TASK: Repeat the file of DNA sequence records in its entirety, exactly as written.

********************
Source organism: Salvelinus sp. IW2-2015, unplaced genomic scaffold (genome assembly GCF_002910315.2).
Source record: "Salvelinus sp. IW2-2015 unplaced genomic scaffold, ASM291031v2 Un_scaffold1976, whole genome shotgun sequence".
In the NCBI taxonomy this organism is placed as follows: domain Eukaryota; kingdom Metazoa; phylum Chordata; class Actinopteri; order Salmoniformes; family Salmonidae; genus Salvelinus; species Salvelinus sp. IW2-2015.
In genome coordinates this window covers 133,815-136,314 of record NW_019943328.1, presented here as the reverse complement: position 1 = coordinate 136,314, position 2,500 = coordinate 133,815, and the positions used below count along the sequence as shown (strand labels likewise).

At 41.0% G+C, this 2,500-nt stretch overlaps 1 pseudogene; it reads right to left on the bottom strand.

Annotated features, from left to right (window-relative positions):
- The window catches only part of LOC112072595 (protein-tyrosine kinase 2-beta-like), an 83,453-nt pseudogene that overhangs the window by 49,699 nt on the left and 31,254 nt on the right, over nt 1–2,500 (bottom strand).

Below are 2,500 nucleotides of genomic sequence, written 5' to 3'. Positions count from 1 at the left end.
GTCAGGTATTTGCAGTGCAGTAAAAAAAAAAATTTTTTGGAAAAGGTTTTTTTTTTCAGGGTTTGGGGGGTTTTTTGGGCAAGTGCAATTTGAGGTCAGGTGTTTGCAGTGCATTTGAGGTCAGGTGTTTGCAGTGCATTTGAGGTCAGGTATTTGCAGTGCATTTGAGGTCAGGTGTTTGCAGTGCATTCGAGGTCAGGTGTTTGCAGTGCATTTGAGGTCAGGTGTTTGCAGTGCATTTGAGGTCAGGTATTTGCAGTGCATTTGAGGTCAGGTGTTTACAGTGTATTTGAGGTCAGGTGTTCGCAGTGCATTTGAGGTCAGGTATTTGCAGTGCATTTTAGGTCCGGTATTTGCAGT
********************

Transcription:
Source organism: Salvelinus sp. IW2-2015, unplaced genomic scaffold (genome assembly GCF_002910315.2).
Source record: "Salvelinus sp. IW2-2015 unplaced genomic scaffold, ASM291031v2 Un_scaffold1976, whole genome shotgun sequence".
In the NCBI taxonomy this organism is placed as follows: domain Eukaryota; kingdom Metazoa; phylum Chordata; class Actinopteri; order Salmoniformes; family Salmonidae; genus Salvelinus; species Salvelinus sp. IW2-2015.
In genome coordinates this window covers 133,815-136,314 of record NW_019943328.1, presented here as the reverse complement: position 1 = coordinate 136,314, position 2,500 = coordinate 133,815, and the positions used below count along the sequence as shown (strand labels likewise).

At 41.0% G+C, this 2,500-nt stretch overlaps 1 pseudogene; it reads right to left on the bottom strand.

Annotated features, from left to right (window-relative positions):
- The window catches only part of LOC112072595 (protein-tyrosine kinase 2-beta-like), an 83,453-nt pseudogene that overhangs the window by 49,699 nt on the left and 31,254 nt on the right, over nt 1–2,500 (bottom strand).

Below are 2,500 nucleotides of genomic sequence, written 5' to 3'. Positions count from 1 at the left end.
GTCAGGTATTTGCAGTGCAGTAAAAAAAAAAATTTTTTGGAAAAGGTTTTTTTTTTCAGGGTTTGGGGGGTTTTTTGGGCAAGTGCAATTTGAGGTCAGGTGTTTGCAGTGCATTTGAGGTCAGGTGTTTGCAGTGCATTTGAGGTCAGGTATTTGCAGTGCATTTGAGGTCAGGTGTTTGCAGTGCATTCGAGGTCAGGTGTTTGCAGTGCATTTGAGGTCAGGTGTTTGCAGTGCATTTGAGGTCAGGTATTTGCAGTGCATTTGAGGTCAGGTGTTTACAGTGTATTTGAGGTCAGGTGTTCGCAGTGCATTTGAGGTCAGGTATTTGCAGTGCATTTTAGGTCCGGTATTTGCAGT